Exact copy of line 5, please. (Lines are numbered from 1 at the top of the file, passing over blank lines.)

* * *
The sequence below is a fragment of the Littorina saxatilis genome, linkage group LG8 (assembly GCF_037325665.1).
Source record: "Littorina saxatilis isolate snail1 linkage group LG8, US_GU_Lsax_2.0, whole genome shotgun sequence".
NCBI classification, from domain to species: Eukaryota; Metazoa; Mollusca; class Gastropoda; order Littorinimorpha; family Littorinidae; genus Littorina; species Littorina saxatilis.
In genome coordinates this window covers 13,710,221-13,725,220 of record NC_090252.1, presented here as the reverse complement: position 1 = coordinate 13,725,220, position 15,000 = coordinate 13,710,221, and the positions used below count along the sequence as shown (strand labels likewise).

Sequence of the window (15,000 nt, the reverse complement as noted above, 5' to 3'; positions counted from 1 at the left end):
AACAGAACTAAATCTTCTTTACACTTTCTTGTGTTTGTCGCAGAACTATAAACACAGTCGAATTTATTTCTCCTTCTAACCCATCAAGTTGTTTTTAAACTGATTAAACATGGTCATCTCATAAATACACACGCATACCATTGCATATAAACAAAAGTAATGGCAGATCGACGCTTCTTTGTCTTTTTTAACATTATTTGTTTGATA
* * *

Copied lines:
Sequence of the window (15,000 nt, the reverse complement as noted above, 5' to 3'; positions counted from 1 at the left end):